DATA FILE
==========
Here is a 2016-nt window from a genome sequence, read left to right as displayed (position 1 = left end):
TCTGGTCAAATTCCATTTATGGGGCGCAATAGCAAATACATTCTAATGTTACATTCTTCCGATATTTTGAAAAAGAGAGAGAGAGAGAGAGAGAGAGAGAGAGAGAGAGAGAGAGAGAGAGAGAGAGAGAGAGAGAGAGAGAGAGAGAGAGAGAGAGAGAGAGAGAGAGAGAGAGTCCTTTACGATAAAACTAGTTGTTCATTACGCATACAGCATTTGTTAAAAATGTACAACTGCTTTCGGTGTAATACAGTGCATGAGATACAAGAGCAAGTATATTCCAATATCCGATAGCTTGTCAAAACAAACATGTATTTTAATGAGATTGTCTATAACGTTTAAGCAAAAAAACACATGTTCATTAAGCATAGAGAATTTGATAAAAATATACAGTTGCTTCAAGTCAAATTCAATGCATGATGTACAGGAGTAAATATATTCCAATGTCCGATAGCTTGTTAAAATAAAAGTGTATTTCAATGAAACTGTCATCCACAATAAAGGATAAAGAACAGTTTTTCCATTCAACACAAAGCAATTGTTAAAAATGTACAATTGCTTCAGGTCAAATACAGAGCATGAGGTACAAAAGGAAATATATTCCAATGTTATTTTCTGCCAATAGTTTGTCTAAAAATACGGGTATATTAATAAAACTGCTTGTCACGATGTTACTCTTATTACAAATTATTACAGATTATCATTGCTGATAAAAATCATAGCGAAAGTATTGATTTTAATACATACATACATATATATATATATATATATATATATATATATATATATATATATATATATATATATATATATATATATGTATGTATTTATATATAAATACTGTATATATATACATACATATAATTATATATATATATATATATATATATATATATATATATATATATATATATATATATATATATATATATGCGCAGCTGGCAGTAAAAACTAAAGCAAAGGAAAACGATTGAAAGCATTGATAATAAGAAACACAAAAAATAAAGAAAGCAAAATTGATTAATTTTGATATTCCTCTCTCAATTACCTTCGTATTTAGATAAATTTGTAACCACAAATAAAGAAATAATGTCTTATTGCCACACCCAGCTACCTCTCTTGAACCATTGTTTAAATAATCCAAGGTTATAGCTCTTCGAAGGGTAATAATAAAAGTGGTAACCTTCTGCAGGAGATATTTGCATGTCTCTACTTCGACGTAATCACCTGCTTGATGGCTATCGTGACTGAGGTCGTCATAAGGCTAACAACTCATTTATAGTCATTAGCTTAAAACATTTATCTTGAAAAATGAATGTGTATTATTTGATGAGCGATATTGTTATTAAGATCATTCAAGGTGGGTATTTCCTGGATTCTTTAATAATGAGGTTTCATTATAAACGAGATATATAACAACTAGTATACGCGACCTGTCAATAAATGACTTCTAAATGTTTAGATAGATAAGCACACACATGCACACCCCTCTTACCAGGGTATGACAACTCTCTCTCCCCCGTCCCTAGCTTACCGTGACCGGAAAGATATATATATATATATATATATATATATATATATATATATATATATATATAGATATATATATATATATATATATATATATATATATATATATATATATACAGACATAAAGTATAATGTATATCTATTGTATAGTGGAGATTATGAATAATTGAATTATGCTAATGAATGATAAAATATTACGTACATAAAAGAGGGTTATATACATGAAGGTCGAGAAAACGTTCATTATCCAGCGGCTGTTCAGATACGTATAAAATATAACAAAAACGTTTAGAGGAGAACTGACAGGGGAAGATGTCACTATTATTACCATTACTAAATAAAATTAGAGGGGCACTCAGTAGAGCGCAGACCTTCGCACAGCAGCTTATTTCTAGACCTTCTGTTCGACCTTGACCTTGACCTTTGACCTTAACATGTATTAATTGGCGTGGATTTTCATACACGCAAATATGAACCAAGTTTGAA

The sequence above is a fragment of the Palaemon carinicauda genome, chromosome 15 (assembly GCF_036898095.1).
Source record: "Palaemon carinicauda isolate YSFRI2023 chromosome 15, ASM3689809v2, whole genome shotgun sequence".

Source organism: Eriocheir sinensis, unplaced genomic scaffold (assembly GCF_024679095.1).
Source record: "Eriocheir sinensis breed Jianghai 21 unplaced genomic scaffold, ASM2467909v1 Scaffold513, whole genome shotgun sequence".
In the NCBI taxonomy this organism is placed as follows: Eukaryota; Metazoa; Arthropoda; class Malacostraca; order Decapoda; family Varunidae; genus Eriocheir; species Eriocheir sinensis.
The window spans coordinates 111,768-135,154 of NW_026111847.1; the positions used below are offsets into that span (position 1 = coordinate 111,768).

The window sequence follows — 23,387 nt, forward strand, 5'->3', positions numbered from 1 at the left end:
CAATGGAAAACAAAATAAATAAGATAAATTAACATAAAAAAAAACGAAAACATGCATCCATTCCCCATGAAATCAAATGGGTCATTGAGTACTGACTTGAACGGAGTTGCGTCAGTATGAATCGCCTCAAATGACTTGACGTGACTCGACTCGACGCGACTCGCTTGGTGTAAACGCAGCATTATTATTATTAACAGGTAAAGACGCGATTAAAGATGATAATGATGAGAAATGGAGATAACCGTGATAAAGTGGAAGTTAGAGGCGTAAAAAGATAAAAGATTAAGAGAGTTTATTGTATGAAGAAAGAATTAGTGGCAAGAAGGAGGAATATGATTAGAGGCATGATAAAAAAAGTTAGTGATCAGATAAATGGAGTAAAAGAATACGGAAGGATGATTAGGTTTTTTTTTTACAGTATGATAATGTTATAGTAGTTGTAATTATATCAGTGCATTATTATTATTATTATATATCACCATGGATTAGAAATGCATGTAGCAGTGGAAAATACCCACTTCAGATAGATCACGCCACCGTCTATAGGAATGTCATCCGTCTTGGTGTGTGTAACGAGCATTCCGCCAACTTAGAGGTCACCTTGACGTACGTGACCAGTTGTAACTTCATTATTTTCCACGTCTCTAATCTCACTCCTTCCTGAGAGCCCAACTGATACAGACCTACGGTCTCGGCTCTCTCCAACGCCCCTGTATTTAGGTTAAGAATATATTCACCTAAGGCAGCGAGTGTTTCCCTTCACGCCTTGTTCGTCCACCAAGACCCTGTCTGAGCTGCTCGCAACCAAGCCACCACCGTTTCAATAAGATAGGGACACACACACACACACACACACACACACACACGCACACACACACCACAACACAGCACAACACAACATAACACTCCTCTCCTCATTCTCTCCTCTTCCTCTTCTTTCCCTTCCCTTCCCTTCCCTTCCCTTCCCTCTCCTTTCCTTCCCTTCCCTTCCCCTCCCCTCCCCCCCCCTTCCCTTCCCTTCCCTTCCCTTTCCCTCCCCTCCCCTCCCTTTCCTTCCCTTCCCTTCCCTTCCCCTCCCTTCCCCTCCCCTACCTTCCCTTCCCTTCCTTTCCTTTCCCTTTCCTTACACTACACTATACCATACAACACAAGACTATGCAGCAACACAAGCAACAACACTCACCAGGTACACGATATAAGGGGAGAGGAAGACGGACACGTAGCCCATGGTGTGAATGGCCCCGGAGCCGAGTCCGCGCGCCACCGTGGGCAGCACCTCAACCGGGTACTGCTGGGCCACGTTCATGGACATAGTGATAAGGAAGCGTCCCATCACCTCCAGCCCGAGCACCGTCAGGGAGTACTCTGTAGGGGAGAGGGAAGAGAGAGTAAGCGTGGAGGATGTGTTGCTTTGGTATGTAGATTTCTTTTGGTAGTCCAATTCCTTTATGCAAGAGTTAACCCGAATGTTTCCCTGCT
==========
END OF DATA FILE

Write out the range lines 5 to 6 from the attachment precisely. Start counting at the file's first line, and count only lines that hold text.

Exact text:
Source organism: Eriocheir sinensis, unplaced genomic scaffold (assembly GCF_024679095.1).
Source record: "Eriocheir sinensis breed Jianghai 21 unplaced genomic scaffold, ASM2467909v1 Scaffold513, whole genome shotgun sequence".